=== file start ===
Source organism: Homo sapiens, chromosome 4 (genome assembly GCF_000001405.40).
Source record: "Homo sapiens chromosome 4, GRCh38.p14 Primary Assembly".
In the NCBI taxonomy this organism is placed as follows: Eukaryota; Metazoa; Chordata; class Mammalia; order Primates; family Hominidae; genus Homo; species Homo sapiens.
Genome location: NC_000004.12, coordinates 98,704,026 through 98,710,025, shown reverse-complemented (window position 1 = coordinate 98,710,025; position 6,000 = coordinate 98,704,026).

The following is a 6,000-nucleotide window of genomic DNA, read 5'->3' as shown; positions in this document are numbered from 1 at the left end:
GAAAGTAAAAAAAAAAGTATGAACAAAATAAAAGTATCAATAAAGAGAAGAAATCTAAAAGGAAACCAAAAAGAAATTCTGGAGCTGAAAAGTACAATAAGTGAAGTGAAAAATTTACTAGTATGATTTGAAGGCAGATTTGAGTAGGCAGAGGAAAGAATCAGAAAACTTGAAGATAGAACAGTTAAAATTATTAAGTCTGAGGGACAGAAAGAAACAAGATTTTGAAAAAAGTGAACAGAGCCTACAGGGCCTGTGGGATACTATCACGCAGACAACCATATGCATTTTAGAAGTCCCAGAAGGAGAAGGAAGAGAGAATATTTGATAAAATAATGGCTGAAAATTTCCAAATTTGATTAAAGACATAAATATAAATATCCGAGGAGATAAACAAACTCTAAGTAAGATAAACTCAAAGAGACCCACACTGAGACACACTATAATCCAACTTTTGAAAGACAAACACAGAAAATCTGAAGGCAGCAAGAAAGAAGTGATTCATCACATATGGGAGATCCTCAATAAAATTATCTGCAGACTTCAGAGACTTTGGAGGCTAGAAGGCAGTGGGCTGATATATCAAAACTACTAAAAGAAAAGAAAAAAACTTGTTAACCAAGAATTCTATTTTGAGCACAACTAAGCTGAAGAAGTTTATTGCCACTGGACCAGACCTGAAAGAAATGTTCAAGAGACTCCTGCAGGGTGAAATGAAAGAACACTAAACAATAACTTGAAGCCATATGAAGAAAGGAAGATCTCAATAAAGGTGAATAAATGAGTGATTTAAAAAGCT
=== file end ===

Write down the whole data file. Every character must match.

Source organism: Homo sapiens, chromosome 4 (genome assembly GCF_000001405.40).
Source record: "Homo sapiens chromosome 4, GRCh38.p14 Primary Assembly".
In the NCBI taxonomy this organism is placed as follows: Eukaryota; Metazoa; Chordata; class Mammalia; order Primates; family Hominidae; genus Homo; species Homo sapiens.
Genome location: NC_000004.12, coordinates 98,704,026 through 98,710,025, shown reverse-complemented (window position 1 = coordinate 98,710,025; position 6,000 = coordinate 98,704,026).

The following is a 6,000-nucleotide window of genomic DNA, read 5'->3' as shown; positions in this document are numbered from 1 at the left end:
GAAAGTAAAAAAAAAAGTATGAACAAAATAAAAGTATCAATAAAGAGAAGAAATCTAAAAGGAAACCAAAAAGAAATTCTGGAGCTGAAAAGTACAATAAGTGAAGTGAAAAATTTACTAGTATGATTTGAAGGCAGATTTGAGTAGGCAGAGGAAAGAATCAGAAAACTTGAAGATAGAACAGTTAAAATTATTAAGTCTGAGGGACAGAAAGAAACAAGATTTTGAAAAAAGTGAACAGAGCCTACAGGGCCTGTGGGATACTATCACGCAGACAACCATATGCATTTTAGAAGTCCCAGAAGGAGAAGGAAGAGAGAATATTTGATAAAATAATGGCTGAAAATTTCCAAATTTGATTAAAGACATAAATATAAATATCCGAGGAGATAAACAAACTCTAAGTAAGATAAACTCAAAGAGACCCACACTGAGACACACTATAATCCAACTTTTGAAAGACAAACACAGAAAATCTGAAGGCAGCAAGAAAGAAGTGATTCATCACATATGGGAGATCCTCAATAAAATTATCTGCAGACTTCAGAGACTTTGGAGGCTAGAAGGCAGTGGGCTGATATATCAAAACTACTAAAAGAAAAGAAAAAAACTTGTTAACCAAGAATTCTATTTTGAGCACAACTAAGCTGAAGAAGTTTATTGCCACTGGACCAGACCTGAAAGAAATGTTCAAGAGACTCCTGCAGGGTGAAATGAAAGAACACTAAACAATAACTTGAAGCCATATGAAGAAAGGAAGATCTCAATAAAGGTGAATAAATGAGTGATTTAAAAAGCT